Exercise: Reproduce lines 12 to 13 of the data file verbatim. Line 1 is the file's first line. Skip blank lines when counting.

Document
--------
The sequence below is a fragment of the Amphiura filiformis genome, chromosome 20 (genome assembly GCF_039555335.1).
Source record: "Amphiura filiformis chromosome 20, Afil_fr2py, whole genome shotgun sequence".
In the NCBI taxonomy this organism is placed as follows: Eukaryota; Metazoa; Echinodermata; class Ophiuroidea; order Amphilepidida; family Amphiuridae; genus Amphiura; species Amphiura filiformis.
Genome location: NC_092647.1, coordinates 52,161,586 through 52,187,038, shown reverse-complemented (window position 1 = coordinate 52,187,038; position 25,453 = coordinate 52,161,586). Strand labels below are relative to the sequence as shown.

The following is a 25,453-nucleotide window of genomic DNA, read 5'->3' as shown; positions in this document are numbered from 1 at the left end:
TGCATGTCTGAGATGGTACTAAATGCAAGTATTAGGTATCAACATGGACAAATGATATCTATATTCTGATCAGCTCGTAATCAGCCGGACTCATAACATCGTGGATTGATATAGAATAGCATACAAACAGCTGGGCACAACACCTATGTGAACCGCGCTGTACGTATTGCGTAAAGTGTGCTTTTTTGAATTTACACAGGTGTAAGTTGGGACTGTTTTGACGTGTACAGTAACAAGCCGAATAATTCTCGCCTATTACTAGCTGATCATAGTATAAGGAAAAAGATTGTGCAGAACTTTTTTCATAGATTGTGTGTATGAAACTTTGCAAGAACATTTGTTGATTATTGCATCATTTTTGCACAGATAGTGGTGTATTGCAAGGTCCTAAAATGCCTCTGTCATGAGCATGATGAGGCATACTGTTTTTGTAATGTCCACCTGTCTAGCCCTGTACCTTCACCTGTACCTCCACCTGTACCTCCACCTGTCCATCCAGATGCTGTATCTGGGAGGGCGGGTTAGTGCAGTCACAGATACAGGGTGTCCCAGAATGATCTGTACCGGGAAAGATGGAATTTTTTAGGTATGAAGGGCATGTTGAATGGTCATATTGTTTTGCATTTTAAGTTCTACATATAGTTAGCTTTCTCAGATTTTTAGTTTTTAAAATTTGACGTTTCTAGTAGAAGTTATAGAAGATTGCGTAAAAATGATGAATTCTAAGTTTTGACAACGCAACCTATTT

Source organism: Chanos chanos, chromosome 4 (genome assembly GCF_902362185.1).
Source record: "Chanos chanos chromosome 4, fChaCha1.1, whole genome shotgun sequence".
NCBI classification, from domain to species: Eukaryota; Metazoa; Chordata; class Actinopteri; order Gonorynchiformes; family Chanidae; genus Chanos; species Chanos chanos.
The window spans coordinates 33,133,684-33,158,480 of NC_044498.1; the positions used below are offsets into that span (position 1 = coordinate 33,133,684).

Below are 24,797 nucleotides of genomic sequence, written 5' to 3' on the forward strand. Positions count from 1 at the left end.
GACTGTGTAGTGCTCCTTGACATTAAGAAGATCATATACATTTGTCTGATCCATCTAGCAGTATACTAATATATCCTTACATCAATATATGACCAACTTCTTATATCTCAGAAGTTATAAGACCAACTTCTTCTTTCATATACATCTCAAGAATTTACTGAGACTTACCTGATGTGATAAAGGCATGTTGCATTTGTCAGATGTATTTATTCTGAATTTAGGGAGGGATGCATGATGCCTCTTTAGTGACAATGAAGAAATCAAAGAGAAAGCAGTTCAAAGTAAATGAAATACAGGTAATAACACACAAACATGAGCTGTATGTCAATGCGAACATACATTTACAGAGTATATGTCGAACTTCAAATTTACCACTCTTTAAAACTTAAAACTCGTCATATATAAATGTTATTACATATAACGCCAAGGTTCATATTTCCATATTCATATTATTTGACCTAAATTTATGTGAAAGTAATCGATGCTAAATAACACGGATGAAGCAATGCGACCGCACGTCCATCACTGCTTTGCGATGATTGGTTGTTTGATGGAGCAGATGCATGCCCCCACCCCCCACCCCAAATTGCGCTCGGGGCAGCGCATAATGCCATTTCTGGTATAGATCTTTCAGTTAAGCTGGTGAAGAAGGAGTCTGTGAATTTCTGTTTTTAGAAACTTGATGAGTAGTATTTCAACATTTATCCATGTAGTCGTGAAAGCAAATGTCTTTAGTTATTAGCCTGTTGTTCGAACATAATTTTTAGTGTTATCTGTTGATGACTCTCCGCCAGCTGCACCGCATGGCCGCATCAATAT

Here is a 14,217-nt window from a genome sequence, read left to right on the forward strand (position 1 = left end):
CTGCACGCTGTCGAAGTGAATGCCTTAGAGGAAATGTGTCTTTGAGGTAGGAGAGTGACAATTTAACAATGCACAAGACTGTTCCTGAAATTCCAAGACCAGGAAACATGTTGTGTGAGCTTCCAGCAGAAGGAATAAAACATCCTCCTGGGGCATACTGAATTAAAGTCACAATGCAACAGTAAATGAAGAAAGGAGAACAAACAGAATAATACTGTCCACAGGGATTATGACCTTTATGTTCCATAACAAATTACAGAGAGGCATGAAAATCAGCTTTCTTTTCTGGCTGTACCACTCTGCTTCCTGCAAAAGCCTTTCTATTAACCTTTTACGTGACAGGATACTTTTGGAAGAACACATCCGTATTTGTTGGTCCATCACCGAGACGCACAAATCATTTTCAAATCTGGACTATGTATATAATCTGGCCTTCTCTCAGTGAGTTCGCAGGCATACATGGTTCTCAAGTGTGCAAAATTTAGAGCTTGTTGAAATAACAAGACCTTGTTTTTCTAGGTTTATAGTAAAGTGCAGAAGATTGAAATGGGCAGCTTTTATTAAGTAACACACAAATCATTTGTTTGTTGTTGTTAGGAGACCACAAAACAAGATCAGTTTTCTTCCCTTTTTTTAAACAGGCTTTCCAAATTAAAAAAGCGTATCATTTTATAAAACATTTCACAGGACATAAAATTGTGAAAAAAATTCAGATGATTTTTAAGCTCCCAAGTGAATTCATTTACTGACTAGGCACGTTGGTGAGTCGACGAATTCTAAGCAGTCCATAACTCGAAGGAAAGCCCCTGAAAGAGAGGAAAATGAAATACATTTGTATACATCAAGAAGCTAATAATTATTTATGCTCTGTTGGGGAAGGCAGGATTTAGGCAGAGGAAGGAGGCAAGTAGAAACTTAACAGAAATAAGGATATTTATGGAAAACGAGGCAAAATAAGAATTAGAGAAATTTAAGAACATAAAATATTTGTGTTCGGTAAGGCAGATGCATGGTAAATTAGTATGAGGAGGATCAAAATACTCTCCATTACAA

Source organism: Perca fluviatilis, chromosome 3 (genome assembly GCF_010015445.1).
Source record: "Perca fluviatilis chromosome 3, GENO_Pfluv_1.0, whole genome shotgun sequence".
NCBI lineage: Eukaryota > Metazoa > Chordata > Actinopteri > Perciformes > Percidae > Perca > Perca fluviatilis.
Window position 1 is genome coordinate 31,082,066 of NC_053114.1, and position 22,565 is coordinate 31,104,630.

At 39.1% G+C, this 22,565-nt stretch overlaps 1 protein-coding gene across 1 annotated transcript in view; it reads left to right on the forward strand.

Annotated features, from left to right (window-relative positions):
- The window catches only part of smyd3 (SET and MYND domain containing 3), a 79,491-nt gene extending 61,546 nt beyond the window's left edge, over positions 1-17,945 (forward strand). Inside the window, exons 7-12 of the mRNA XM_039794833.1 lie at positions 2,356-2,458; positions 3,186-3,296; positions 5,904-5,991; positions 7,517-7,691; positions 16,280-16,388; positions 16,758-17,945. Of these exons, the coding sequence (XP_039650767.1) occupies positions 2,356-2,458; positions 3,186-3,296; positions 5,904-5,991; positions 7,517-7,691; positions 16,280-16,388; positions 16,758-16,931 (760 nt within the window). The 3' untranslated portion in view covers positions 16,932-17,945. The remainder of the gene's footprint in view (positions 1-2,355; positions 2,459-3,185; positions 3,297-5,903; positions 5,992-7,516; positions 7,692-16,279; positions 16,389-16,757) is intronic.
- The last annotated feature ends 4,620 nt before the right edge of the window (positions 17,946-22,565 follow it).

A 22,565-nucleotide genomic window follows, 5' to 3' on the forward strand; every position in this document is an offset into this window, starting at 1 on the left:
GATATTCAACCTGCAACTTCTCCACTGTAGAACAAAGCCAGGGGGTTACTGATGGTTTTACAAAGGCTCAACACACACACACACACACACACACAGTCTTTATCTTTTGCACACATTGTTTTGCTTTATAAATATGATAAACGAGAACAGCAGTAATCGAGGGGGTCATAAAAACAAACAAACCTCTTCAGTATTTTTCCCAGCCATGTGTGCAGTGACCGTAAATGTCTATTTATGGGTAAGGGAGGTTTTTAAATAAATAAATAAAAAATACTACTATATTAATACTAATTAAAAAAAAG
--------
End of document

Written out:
GACTGTGTAGTGCTCCTTGACATTAAGAAGATCATATACATTTGTCTGATCCATCTAGCAGTATACTAATATATCCTTACATCAATATATGACCAACTTCTTATATCTCAGAAGTTATAAGACCAACTTCTTCTTTCATATACATCTCAAGAATTTACTGAGACTTACCTGATGTGATAAAGGCATGTTGCATTTGTCAGATGTATTTATTCTGAATTTAGGGAGGGATGCATGATGCCTCTTTAGTGACAATGAAGAAATCAAAGAGAAAGCAGTTCAAAGTAAATGAAATACAGGTAATAACACACAAACATGAGCTGTATGTCAATGCGAACATACATTTACAGAGTATATGTCGAACTTCAAATTTACCACTCTTTAAAACTTAAAACTCGTCATATATAAATGTTATTACATATAACGCCAAGGTTCATATTTCCATATTCATATTATTTGACCTAAATTTATGTGAAAGTAATCGATGCTAAATAACACGGATGAAGCAATGCGACCGCACGTCCATCACTGCTTTGCGATGATTGGTTGTTTGATGGAGCAGATGCATGCCCCCACCCCCCACCCCAAATTGCGCTCGGGGCAGCGCATAATGCCATTTCTGGTATAGATCTTTCAGTTAAGCTGGTGAAGAAGGAGTCTGTGAATTTCTGTTTTTAGAAACTTGATGAGTAGTATTTCAACATTTATCCATGTAGTCGTGAAAGCAAATGTCTTTAGTTATTAGCCTGTTGTTCGAACATAATTTTTAGTGTTATCTGTTGATGACTCTCCGCCAGCTGCACCGCATGGCCGCATCAATAT

Here is a 14,217-nt window from a genome sequence, read left to right on the forward strand (position 1 = left end):